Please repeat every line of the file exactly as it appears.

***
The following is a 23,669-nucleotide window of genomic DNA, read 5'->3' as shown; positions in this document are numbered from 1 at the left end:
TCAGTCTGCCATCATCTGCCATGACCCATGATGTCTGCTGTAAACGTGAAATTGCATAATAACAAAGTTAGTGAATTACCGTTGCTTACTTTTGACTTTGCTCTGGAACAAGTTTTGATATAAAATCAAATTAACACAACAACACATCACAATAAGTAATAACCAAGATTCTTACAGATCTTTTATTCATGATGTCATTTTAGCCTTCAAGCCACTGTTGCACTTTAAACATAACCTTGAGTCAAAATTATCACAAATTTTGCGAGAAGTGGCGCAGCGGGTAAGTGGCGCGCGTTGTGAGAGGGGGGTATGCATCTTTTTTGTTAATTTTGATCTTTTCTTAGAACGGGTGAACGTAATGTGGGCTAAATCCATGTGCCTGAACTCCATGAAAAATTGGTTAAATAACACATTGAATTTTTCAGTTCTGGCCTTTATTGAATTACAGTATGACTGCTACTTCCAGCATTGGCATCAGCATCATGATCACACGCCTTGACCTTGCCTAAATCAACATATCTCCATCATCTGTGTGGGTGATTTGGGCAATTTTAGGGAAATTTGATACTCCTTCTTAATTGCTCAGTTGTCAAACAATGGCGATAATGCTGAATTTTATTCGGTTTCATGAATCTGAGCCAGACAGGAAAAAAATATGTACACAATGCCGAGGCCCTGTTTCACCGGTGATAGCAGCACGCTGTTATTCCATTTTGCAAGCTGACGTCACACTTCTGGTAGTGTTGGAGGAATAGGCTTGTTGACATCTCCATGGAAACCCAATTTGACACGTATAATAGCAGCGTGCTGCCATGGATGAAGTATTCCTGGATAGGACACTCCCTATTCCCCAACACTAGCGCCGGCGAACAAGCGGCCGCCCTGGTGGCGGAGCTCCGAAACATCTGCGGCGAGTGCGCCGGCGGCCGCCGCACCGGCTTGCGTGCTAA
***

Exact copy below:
The following is a 23,669-nucleotide window of genomic DNA, read 5'->3' as shown; positions in this document are numbered from 1 at the left end:
TCAGTCTGCCATCATCTGCCATGACCCATGATGTCTGCTGTAAACGTGAAATTGCATAATAACAAAGTTAGTGAATTACCGTTGCTTACTTTTGACTTTGCTCTGGAACAAGTTTTGATATAAAATCAAATTAACACAACAACACATCACAATAAGTAATAACCAAGATTCTTACAGATCTTTTATTCATGATGTCATTTTAGCCTTCAAGCCACTGTTGCACTTTAAACATAACCTTGAGTCAAAATTATCACAAATTTTGCGAGAAGTGGCGCAGCGGGTAAGTGGCGCGCGTTGTGAGAGGGGGGTATGCATCTTTTTTGTTAATTTTGATCTTTTCTTAGAACGGGTGAACGTAATGTGGGCTAAATCCATGTGCCTGAACTCCATGAAAAATTGGTTAAATAACACATTGAATTTTTCAGTTCTGGCCTTTATTGAATTACAGTATGACTGCTACTTCCAGCATTGGCATCAGCATCATGATCACACGCCTTGACCTTGCCTAAATCAACATATCTCCATCATCTGTGTGGGTGATTTGGGCAATTTTAGGGAAATTTGATACTCCTTCTTAATTGCTCAGTTGTCAAACAATGGCGATAATGCTGAATTTTATTCGGTTTCATGAATCTGAGCCAGACAGGAAAAAAATATGTACACAATGCCGAGGCCCTGTTTCACCGGTGATAGCAGCACGCTGTTATTCCATTTTGCAAGCTGACGTCACACTTCTGGTAGTGTTGGAGGAATAGGCTTGTTGACATCTCCATGGAAACCCAATTTGACACGTATAATAGCAGCGTGCTGCCATGGATGAAGTATTCCTGGATAGGACACTCCCTATTCCCCAACACTAGCGCCGGCGAACAAGCGGCCGCCCTGGTGGCGGAGCTCCGAAACATCTGCGGCGAGTGCGCCGGCGGCCGCCGCACCGGCTTGCGTGCTAA